about is no substitute for federal minimum wage increase. don't let the republicans fool you. in the end, the raise act will potentially weaken unions. that is the mission here. it will end up lowering wages in the long run. it'll pick and choose. it'll set discrimination guidelines and this is what republicans have wanted all along. they want dysfunction in the workplace. if they are for this how can they be against raising the minimum wage? this is government intrusion into the workplace where all employees aren't going to be represented. it takes fairness and throws it right out the back door. get your cell phones out. i want to know what you think. tonight's question -- is senator marco rubio trying to destroy unions? text "a" for yes. text "b" for no. i have never seen so many republicans be so concerned
about collective bargains. for more let me bring in john nichols. also with us this evening is larry cohen. gentlemen, great to have you with us. larry, you first. where's the merit here? what am i missing? what's good about what you're hearing? >> nothing. 80% of american workers haven't had a raise in 30 years, including their predecessors in their jobs. productivity has soared during that time and none of that is shared with workers. he's concerned about the 6% of workers who have collective bargaining. within the union contracts, there are dozen of examples of productivity pay increases. production can determine how much individual workers get and in many areas the discretion goes beyond that but it is
objective and there's a process for it instead of this willy li williey nilly. it's an outrage. >> pretty amazing. one more question mr. cohen, on this. doesn't this set the table for discrimination? doesn't it set the table for playing favorites? if the boss likes you, you're going to get the raise. isn't this a union busting tool here? >> i think he thinks it will be a union busting tool, but again the problem he runs into is that the other more than 90% of american workers in the private sector don't have collective bargaining. this is how they do get paid. when they discuss pay with each other, they can be reprimanded and fired for doing it. his intent is clearly solely to put the focus on those 6% and
try to bust the unions that we do have. the lowest percentage of any democracy in the world. >> that is an amazing statement in itself. john nichols, what's the political play here for marco rubio? why now? >> he has a book out. he's trying to position himself for his hoped for presidential race. the problem is he is way behind in the polls nationally and in iowa and new hampshire. marco rubio didn't count on scott walker coming in so strong and pulling all of those people looking for a new face. rubio is doing the old political trick, which is trying to steal a page from somebody whose ahead of him. in this case it is important to see this not only as presidential politics but it is part of the republican template in 2016. they are making assaults on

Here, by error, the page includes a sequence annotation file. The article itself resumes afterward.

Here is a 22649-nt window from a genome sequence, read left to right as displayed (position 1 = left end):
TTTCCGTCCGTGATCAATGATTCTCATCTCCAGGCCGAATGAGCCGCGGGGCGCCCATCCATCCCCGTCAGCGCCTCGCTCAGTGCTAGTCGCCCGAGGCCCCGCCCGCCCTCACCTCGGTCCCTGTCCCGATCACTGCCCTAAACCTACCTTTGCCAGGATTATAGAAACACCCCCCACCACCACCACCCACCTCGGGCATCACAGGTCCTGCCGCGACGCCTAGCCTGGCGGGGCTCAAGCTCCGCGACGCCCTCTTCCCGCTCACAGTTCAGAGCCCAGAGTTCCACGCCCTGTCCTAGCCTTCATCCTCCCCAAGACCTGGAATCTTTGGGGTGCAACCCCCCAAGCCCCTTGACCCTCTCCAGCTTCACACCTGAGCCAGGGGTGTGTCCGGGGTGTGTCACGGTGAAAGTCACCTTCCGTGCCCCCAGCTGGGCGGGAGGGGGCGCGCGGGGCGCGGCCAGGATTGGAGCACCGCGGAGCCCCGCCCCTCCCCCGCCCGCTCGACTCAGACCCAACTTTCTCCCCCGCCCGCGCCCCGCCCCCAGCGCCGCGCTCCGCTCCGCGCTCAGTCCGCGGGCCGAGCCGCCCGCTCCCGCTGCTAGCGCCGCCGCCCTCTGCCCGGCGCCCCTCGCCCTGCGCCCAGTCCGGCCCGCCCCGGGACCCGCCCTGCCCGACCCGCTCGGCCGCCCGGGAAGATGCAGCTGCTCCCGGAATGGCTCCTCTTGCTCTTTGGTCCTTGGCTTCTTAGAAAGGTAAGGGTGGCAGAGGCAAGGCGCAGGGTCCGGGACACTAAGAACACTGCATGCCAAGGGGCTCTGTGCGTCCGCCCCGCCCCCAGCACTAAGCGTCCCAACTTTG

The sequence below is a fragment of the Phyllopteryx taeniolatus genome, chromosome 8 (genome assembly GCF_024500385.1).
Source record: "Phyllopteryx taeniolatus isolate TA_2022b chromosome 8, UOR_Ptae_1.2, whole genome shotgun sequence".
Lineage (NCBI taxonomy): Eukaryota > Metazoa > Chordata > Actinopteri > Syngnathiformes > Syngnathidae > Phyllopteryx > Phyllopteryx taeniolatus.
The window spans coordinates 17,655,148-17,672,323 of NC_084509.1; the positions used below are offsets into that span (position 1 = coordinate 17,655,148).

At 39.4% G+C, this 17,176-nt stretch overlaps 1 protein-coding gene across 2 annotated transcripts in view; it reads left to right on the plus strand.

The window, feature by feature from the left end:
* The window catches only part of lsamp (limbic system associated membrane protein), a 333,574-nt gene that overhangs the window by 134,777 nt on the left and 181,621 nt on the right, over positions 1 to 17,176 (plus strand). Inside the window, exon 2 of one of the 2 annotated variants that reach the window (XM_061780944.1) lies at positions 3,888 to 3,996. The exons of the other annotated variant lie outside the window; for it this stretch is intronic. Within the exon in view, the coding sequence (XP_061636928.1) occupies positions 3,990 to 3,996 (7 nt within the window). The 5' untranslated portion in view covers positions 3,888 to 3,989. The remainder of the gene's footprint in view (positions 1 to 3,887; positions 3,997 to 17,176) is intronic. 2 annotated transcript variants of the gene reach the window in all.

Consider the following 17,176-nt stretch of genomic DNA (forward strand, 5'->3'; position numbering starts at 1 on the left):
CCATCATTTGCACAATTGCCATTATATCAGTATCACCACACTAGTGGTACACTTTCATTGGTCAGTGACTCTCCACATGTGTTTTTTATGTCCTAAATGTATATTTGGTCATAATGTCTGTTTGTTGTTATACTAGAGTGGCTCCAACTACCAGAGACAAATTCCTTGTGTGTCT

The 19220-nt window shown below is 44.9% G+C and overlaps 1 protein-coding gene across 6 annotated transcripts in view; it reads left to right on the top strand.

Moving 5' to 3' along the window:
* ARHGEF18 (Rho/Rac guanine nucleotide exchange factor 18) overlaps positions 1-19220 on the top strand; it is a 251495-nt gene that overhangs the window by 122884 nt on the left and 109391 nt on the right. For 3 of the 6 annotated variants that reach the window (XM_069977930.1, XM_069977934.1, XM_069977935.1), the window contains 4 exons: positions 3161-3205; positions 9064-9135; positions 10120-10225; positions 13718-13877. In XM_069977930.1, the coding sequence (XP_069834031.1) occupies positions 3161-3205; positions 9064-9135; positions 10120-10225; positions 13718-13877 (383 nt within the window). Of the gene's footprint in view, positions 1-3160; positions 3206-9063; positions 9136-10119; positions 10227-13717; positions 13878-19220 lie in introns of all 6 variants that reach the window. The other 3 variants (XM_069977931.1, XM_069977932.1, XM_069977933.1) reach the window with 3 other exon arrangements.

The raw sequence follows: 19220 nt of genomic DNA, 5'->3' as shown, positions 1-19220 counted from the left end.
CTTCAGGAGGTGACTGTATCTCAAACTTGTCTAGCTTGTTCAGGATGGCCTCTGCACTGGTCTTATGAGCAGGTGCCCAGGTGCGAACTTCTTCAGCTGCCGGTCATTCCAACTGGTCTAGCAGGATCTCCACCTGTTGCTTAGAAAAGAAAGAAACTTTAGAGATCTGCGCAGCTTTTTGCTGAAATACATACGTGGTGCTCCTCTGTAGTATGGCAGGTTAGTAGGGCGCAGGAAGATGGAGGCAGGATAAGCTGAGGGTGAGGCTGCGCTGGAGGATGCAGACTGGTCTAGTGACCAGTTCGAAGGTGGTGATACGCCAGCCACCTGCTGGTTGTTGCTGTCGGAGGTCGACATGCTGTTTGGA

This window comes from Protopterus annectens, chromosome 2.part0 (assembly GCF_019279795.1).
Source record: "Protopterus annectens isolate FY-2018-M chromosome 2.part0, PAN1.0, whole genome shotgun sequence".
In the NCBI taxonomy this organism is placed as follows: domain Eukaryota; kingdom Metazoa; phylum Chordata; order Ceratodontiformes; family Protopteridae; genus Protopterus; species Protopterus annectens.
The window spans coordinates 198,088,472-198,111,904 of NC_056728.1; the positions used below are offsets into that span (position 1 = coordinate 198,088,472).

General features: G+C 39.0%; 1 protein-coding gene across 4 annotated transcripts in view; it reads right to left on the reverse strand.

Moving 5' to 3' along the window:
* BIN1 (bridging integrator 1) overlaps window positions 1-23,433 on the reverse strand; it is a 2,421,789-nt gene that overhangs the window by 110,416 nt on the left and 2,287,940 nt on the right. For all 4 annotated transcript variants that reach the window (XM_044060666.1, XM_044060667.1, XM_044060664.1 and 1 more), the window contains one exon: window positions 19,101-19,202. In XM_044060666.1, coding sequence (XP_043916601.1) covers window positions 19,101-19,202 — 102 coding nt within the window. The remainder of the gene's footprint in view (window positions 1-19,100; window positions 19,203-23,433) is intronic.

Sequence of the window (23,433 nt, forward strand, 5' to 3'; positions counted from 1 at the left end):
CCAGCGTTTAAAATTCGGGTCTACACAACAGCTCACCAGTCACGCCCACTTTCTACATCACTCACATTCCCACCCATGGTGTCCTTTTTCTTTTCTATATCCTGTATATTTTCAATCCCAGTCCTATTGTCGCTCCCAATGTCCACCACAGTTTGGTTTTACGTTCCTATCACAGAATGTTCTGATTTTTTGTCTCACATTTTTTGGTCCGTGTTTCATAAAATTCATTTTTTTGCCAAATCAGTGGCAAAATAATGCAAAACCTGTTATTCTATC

labor rights a major part of their campaign and message. you're seeing it happening in ohio and wisconsin. you're seeing right to work battles all over. i should say right to work for less. what's going on in the presidential race is a sort of orwellian rewrite of the language, a suggestion that minimum wage doesn't work but somehow messing with union contracts for people who get paid more will work. it's reversing the entire order of the discussion. >> if they're so concerned about minimum wage why don't they do something about it? >> that would give a pay raise to at least 5 million americans. the whole world has minimum wages. i don't think most americans wanted to go back to the 1800s.
we want 21st century labor policy. americans even in red states voted for minimum wage in referendum after referendum. >> your thoughts on that? this is an orchestrated effort in this campaign coming up, isn't it? >> they're trying to make it a core issue for the republicans and a suggestion that somehow you're going to get a more prosperous america by getting rid of labor law and protections. this is a really change for the republican party. i can tell you as somebody who is working on a history of the republican party that there was a time not that long ago where republican senators and president eisenhower were